There are a lot of things that I could tell you which would dash any hopes of me gaining a rugged adventurer type reputation. I miss wearing lipstick, I prefer tea and cake to slaying bears, I’m never going to be able to grow a beard and – and here comes the big confession – I haven’t pitched my tent yet.
The decision to camp was largely financially driven as I knew I couldn’t afford ten months of hotels and hostels. It was also a decision made in the midst of a summer love affair with wild camping, when I was looking at the world through bivvy-tinted glasses. But just as everybody said I would, I have been blown away by how hospitable and wonderful and kind people are. Between my best friends, friends of friends, strangers from the internet and a scattering of lovely hoteliers, I’ve been offered a warm bed every night so far. Accepting these offers, not to mention the occasions on which I have sought them, has been an ongoing mental battle. Am I cheating? Should I be suffering more?
This adventure was never meant to be a camping adventure though; it was never a challenge to sleep under canvas for 300 nights. It’s a running adventure and I’m slowly realising that miles ran aren’t mysteriously negated by having a hot shower at the end of the day. It’s about using my own two legs and a little bit of my own initiative to circumnavigate a country. It’s about doing things which propel me from my comfort zone and one of those things is, undoubtedly, putting my trust in other people, saying yes to them and just seeing what happens. It’s about letting other people help rather than stubbornly battling through alone.
I’m excited for the pivotal role that camping will play in later chapters of this journey, when I’m navigating the remote Welsh coastal path and working my way around the jagged edges and endless peninsulas of the Highlands. I’m excited to be alone and to face the challenge of looking after myself, without the immediate safety net of a quick call to my dad to rescue me. Right now though, pitching my tent in a questionable spot too close to civilisation and spending the night shivering in it alone isn’t at all in keeping with what I want to get out of this trip. Staying with people means meeting them, talking to them, asking them questions. It means learning about the places I’m staying and sharing my journey.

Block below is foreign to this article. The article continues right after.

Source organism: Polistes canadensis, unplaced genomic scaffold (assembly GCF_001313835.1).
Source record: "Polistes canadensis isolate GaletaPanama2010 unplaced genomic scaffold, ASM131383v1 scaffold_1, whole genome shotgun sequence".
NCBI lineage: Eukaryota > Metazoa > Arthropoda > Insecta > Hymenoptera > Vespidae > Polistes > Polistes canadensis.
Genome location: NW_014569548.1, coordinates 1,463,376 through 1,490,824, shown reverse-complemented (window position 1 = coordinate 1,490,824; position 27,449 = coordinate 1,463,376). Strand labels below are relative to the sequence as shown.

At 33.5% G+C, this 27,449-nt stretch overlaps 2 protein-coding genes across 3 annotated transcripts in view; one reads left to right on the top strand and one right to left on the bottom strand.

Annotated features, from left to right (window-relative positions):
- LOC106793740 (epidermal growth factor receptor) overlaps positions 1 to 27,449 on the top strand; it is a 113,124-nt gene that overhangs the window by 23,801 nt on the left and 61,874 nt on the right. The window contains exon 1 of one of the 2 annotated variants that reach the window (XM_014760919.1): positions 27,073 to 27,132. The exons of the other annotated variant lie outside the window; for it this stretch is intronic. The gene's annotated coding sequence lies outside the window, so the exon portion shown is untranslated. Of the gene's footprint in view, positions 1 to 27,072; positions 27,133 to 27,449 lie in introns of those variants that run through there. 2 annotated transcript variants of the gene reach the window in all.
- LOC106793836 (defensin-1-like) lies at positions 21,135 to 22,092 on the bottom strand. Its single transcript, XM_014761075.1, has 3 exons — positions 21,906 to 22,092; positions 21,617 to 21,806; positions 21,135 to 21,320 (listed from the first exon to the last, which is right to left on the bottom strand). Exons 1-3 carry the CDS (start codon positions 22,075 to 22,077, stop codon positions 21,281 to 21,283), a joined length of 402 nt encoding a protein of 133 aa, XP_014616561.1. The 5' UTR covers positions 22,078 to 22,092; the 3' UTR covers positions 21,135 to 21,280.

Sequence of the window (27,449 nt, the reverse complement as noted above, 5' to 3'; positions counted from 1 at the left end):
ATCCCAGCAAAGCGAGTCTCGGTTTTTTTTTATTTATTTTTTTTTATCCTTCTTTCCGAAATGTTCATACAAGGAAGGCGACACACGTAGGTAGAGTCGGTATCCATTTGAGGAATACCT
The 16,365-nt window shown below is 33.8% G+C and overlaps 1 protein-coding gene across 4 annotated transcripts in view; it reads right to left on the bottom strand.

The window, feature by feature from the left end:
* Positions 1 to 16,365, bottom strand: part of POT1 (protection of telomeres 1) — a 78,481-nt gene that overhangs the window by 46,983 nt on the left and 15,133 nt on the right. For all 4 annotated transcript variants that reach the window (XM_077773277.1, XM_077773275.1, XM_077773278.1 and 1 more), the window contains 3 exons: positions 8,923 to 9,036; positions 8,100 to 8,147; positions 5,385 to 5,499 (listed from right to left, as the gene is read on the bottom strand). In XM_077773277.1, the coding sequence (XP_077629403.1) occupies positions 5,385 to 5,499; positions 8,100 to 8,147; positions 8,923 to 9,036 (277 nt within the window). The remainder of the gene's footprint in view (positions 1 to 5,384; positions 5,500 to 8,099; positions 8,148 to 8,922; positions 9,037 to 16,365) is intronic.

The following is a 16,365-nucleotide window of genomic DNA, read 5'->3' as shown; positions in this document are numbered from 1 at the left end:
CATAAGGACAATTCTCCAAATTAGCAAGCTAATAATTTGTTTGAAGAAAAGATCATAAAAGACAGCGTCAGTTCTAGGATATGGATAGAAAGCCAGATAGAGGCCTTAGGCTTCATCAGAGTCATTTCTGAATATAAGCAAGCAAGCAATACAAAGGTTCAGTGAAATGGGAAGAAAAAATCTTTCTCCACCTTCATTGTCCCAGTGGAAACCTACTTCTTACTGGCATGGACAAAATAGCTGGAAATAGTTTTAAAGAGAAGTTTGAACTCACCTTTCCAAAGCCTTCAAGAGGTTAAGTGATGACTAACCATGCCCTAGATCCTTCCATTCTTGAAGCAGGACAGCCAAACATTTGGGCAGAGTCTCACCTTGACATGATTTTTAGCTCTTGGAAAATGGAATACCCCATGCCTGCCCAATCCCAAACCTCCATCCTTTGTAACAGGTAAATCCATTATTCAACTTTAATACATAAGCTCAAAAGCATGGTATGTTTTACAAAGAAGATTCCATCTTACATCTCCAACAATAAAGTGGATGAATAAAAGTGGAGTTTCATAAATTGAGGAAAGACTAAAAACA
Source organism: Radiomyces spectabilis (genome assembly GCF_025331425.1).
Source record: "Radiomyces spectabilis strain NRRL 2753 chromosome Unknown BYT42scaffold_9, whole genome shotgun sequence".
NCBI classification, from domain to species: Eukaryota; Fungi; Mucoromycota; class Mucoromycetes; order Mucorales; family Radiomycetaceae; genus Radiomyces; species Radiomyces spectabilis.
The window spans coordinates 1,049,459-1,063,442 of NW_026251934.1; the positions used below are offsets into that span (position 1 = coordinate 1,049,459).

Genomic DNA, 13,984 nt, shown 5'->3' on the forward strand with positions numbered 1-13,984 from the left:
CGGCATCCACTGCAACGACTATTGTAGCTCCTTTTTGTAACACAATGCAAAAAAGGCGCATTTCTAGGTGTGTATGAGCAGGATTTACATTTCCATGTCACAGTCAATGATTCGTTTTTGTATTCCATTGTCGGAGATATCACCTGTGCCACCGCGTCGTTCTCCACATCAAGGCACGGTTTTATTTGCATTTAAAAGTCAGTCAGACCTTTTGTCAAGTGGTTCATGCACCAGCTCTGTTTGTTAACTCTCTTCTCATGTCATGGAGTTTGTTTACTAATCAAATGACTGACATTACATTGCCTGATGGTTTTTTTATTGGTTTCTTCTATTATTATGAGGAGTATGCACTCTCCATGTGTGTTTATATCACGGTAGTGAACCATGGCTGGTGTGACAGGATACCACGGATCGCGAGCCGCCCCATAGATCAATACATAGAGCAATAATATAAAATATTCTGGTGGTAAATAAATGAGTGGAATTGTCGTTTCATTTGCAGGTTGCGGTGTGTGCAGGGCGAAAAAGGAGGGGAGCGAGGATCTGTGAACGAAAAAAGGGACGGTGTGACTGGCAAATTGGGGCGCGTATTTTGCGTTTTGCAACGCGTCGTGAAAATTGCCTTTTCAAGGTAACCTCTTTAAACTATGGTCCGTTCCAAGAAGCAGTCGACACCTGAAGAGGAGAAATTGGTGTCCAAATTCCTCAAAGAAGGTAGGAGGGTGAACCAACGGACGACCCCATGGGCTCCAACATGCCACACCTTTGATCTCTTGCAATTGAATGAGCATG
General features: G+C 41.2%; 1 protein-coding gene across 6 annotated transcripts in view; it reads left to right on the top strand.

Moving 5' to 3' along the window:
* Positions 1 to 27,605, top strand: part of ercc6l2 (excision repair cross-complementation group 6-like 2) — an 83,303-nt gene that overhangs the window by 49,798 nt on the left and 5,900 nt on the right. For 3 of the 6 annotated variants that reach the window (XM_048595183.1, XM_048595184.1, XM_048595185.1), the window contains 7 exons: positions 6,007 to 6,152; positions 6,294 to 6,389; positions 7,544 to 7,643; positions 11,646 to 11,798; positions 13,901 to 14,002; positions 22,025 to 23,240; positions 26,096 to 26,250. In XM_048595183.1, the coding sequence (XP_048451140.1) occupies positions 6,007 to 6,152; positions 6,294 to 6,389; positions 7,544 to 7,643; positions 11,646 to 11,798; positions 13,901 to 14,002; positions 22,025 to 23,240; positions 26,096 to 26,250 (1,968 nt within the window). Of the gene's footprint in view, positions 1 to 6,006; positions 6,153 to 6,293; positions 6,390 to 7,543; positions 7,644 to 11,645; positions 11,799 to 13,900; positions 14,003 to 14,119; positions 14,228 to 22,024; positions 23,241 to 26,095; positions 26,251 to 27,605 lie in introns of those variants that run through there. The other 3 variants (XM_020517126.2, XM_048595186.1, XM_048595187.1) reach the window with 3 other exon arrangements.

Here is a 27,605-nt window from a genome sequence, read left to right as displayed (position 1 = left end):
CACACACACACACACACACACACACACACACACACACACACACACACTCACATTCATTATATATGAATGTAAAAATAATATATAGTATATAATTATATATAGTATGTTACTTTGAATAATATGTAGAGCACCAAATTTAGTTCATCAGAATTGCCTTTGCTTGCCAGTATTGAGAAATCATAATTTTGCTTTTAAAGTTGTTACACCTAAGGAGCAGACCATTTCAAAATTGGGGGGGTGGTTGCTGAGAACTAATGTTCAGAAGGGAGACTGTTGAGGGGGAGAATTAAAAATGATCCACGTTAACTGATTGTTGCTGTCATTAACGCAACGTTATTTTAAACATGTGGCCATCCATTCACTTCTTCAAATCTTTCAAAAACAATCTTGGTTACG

I worried about asking for help in case people would feel obliged but I’m realising that it’s perhaps rather patronising to think that. People don’t do things they don’t want to. If somebody wants to say no, they will simply say no. They might dress it up with a ‘sorry but…’ or an ‘I wish I could but…’ but they’ll find a way. And that’s fine; taking in a rather grubby runner for the night isn’t everybody’s cup of tea. A lot of people will say yes though – not because they feel pressured to but because people are inherently helpful and generous – and it’s because of those ‘yeses’ that this adventure has, so far, been a lot more comfortable than I expected, and a lot more interesting too.
Now the cat’s out of the bag, I guess it’s time to stop giving myself a hard time, go for a run and, erm, eat some more cake.